Cardiologists Question the Utility of the Drugs Found in Valieva’s Blood – The New York Times
The Russian figure skater said she took the substances to treat a heart ailment.
The test that detected three drugs in the blood of the 15-year-old Russian figure skater Kamila Valieva raises questions of why she or any athlete would take the substances.
Valieva said she took the drugs to treat a heart ailment, but cardiologists said that two of those drugs are not regularly used in cardiology, and the third, the banned drug trimetazidine, is used in Europe only for patients whose coronary arteries are narrowed and who have no other options. Even then, it is weakly effective at best.
Trimetazidine, a metabolic enhancer, encourages the heart to use glucose rather than fatty acids for fuel. The hearts of healthy people have plenty of fuel, even during intense and prolonged exercise, said Dr. Benjamin Levine, a heart and exercise researcher at the University of Texas Southwestern Medical Center.
The other drugs, also metabolic enhancers, are the supplement L-carnitine and the drug Hypoxen. Both are sold online without a prescription, though Hypoxen does not appear to be sold in the United States in health stores. Neither substance is on the World Anti-Doping Agency’s prohibited substance list.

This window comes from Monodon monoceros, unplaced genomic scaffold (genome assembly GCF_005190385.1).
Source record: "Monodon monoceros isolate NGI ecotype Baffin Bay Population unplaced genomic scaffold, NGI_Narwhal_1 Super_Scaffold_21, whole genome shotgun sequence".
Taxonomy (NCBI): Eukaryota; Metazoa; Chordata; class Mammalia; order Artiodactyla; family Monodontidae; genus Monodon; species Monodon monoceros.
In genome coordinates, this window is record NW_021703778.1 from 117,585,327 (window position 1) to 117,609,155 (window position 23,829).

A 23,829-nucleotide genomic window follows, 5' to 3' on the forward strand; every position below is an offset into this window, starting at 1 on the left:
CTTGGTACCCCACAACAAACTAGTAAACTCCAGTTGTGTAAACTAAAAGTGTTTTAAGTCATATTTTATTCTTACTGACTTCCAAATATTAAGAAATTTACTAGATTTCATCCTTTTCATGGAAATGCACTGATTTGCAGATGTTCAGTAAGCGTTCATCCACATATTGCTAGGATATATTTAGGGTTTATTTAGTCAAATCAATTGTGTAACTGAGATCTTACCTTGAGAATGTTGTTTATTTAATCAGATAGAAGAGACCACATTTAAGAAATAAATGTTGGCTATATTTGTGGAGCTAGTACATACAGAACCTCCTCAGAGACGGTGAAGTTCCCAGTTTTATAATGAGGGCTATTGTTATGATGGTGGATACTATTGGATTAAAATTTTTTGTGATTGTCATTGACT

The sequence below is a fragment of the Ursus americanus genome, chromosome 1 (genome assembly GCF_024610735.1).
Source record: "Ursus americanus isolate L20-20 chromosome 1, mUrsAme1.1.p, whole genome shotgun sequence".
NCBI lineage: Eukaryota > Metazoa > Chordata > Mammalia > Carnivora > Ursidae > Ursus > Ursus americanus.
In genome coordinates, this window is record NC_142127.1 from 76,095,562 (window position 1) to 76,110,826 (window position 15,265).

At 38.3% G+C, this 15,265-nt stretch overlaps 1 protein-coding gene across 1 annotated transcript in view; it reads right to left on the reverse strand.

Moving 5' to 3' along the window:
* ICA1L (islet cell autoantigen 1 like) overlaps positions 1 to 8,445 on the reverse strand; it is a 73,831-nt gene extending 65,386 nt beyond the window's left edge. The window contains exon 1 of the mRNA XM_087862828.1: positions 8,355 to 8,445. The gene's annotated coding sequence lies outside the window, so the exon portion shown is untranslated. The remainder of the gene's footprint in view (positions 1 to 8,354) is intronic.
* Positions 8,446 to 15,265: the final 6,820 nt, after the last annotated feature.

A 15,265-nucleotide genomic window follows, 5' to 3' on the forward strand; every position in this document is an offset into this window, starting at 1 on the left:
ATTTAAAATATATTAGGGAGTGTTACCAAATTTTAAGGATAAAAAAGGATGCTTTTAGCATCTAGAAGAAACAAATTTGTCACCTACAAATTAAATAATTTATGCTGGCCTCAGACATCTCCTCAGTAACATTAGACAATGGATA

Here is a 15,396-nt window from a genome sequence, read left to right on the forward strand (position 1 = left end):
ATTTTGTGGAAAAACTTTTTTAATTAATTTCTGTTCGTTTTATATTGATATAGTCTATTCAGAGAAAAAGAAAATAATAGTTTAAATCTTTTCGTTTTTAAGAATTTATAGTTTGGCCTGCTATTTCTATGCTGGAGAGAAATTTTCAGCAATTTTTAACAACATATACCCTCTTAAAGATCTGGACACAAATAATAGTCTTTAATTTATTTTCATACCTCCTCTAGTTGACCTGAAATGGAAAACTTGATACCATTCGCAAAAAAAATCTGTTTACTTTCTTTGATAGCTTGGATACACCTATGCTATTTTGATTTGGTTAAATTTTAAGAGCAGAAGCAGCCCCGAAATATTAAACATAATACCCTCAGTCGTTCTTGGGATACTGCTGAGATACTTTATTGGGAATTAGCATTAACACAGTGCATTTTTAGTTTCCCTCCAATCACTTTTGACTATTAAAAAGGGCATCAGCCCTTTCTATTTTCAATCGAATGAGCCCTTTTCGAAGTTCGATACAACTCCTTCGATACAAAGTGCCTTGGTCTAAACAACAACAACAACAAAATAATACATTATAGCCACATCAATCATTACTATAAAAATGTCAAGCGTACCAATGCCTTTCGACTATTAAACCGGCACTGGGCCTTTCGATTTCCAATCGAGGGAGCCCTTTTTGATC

L-carnitine is easily available everywhere as a supplement and is supposed to enable the body to use fat as a fuel. It is unlikely to have any effect on an athlete’s performance, said Dr. Steven Nissen, a heart expert, at the Cleveland Clinic.
It has been used to treat patients with damaged hearts, but there is no “strong scientific evidence” that it helps them, Dr. Nissen said.
Dr. Levine added that “it is certainly not something we use in cardiology.”
Eddie Coyle, an exercise physiologist at the University of Texas in Austin, said L-carnitine “has no positive effects on muscle.”
Hypoxen is sold online by Russian companies. One company selling it claims it was developed in Russia in 1976 and is sold without a prescription. The companies make extravagant claims for the drug, saying it can improve athletic performance and also help with severe injuries, burns, major surgery, blood loss, as well as asthma.
“I don’t know whether it works or doesn’t work,” Dr. Nissen said.
The danger for athletes, medical experts said, goes beyond the risk of being caught using drugs improperly. The substances might be worse than useless — they could harm performance. And combinations of drugs that could interact add to the unknown consequences. As the history of medicine shows all too clearly, drugs that for every logical reason should have a beneficial effect can actually cause harm.
“Don’t mess around with Mother Nature,” Dr. Levine said.